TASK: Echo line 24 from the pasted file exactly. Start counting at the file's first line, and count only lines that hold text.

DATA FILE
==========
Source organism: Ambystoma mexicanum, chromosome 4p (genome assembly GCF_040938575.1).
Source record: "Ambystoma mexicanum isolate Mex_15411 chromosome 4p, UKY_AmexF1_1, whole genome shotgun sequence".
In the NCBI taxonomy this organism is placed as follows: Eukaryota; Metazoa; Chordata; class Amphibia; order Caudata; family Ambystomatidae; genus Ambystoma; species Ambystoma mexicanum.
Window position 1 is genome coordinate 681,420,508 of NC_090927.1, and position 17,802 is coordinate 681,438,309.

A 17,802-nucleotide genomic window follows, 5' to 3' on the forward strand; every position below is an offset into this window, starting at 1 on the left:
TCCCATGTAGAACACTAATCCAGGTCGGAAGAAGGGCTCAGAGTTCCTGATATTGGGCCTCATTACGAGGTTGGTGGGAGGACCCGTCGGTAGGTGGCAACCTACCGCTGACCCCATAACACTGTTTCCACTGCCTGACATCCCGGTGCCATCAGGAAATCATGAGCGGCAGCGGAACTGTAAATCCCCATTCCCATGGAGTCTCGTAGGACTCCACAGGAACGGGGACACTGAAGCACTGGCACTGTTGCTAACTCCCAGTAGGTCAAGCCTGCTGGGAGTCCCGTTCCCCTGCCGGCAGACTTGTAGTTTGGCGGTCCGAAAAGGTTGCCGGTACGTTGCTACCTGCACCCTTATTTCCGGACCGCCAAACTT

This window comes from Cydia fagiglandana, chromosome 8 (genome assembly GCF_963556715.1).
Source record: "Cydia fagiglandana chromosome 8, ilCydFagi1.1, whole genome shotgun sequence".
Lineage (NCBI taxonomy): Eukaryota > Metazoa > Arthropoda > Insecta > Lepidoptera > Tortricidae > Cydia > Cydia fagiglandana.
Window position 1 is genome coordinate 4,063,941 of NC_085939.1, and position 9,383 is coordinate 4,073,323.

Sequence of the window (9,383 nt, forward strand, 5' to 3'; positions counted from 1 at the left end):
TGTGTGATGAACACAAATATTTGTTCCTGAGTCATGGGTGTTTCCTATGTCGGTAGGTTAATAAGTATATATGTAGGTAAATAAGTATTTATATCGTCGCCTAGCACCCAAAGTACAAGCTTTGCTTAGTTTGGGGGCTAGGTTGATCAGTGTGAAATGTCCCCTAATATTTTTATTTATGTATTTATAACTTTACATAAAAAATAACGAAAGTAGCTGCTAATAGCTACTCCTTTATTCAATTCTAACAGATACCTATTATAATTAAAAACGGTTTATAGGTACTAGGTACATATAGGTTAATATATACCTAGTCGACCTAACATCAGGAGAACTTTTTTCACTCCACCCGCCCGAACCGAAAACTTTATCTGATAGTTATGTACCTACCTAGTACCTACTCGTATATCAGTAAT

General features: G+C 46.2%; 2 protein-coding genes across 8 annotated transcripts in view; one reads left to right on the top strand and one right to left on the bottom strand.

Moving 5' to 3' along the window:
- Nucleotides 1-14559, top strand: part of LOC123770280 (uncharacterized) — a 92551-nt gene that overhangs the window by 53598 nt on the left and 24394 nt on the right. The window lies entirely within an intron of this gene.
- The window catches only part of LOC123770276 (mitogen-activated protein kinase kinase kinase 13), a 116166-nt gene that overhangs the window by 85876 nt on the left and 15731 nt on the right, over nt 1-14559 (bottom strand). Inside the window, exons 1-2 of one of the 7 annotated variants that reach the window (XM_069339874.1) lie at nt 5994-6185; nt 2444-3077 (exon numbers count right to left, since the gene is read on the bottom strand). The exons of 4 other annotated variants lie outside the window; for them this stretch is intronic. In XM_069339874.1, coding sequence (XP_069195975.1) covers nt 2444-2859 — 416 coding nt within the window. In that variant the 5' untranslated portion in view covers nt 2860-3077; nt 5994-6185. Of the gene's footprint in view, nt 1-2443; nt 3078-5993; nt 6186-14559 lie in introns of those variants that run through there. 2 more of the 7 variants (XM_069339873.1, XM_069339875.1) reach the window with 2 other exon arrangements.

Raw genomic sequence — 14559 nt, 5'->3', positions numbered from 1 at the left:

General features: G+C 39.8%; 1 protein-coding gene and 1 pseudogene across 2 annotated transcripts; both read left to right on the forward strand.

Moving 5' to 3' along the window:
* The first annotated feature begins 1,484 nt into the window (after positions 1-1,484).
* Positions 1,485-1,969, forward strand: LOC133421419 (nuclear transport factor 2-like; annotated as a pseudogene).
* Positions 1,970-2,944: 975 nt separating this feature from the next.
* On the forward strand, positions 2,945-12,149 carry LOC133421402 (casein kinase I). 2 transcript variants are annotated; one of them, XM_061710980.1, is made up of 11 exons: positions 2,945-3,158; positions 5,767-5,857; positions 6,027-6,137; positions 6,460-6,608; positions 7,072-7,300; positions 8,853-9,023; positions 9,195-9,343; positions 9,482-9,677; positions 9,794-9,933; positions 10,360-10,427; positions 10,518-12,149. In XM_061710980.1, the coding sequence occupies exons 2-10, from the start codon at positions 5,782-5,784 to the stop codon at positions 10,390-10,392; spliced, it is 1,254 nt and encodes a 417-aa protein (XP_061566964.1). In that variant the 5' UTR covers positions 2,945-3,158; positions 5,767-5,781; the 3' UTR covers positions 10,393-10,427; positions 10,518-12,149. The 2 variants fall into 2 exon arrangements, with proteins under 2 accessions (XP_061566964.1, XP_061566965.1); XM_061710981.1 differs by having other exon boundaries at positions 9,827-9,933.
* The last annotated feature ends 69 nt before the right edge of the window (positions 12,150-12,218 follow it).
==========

* The last annotated feature ends 69 nt before the right edge of the window (positions 12,150-12,218 follow it).